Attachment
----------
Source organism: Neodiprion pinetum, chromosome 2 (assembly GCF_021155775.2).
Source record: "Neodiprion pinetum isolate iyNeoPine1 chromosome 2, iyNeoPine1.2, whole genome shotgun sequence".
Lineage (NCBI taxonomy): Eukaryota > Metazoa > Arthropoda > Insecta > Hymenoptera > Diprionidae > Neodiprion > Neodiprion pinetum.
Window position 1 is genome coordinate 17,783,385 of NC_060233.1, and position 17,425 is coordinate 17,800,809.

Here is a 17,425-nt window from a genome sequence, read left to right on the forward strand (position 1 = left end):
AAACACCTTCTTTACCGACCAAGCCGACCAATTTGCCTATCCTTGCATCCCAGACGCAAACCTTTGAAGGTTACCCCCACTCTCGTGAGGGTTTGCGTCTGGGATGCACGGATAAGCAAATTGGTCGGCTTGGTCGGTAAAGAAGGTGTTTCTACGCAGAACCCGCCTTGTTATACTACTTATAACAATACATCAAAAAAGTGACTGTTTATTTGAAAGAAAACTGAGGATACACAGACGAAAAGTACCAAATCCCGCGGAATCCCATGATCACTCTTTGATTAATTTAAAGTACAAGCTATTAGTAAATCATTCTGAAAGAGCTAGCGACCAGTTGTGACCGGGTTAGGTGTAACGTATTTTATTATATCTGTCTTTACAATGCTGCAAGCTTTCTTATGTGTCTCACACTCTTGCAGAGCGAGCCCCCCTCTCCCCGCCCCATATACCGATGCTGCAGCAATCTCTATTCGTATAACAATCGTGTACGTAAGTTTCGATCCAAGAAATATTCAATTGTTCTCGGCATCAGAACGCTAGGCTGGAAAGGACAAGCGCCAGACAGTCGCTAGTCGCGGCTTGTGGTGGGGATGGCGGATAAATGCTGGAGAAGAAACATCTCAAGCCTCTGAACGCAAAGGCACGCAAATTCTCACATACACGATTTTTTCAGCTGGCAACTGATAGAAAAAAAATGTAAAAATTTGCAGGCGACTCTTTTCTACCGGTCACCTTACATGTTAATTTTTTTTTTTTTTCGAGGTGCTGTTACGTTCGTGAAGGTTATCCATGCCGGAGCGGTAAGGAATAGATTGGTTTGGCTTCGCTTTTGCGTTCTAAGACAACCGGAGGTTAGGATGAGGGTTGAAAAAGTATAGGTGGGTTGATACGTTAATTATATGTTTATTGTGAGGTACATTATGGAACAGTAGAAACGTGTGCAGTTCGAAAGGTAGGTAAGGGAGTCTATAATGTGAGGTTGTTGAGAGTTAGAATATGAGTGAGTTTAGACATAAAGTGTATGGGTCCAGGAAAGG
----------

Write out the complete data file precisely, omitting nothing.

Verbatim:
Source organism: Neodiprion pinetum, chromosome 2 (assembly GCF_021155775.2).
Source record: "Neodiprion pinetum isolate iyNeoPine1 chromosome 2, iyNeoPine1.2, whole genome shotgun sequence".
Lineage (NCBI taxonomy): Eukaryota > Metazoa > Arthropoda > Insecta > Hymenoptera > Diprionidae > Neodiprion > Neodiprion pinetum.
Window position 1 is genome coordinate 17,783,385 of NC_060233.1, and position 17,425 is coordinate 17,800,809.

Here is a 17,425-nt window from a genome sequence, read left to right on the forward strand (position 1 = left end):
AAACACCTTCTTTACCGACCAAGCCGACCAATTTGCCTATCCTTGCATCCCAGACGCAAACCTTTGAAGGTTACCCCCACTCTCGTGAGGGTTTGCGTCTGGGATGCACGGATAAGCAAATTGGTCGGCTTGGTCGGTAAAGAAGGTGTTTCTACGCAGAACCCGCCTTGTTATACTACTTATAACAATACATCAAAAAAGTGACTGTTTATTTGAAAGAAAACTGAGGATACACAGACGAAAAGTACCAAATCCCGCGGAATCCCATGATCACTCTTTGATTAATTTAAAGTACAAGCTATTAGTAAATCATTCTGAAAGAGCTAGCGACCAGTTGTGACCGGGTTAGGTGTAACGTATTTTATTATATCTGTCTTTACAATGCTGCAAGCTTTCTTATGTGTCTCACACTCTTGCAGAGCGAGCCCCCCTCTCCCCGCCCCATATACCGATGCTGCAGCAATCTCTATTCGTATAACAATCGTGTACGTAAGTTTCGATCCAAGAAATATTCAATTGTTCTCGGCATCAGAACGCTAGGCTGGAAAGGACAAGCGCCAGACAGTCGCTAGTCGCGGCTTGTGGTGGGGATGGCGGATAAATGCTGGAGAAGAAACATCTCAAGCCTCTGAACGCAAAGGCACGCAAATTCTCACATACACGATTTTTTCAGCTGGCAACTGATAGAAAAAAAATGTAAAAATTTGCAGGCGACTCTTTTCTACCGGTCACCTTACATGTTAATTTTTTTTTTTTTTCGAGGTGCTGTTACGTTCGTGAAGGTTATCCATGCCGGAGCGGTAAGGAATAGATTGGTTTGGCTTCGCTTTTGCGTTCTAAGACAACCGGAGGTTAGGATGAGGGTTGAAAAAGTATAGGTGGGTTGATACGTTAATTATATGTTTATTGTGAGGTACATTATGGAACAGTAGAAACGTGTGCAGTTCGAAAGGTAGGTAAGGGAGTCTATAATGTGAGGTTGTTGAGAGTTAGAATATGAGTGAGTTTAGACATAAAGTGTATGGGTCCAGGAAAGG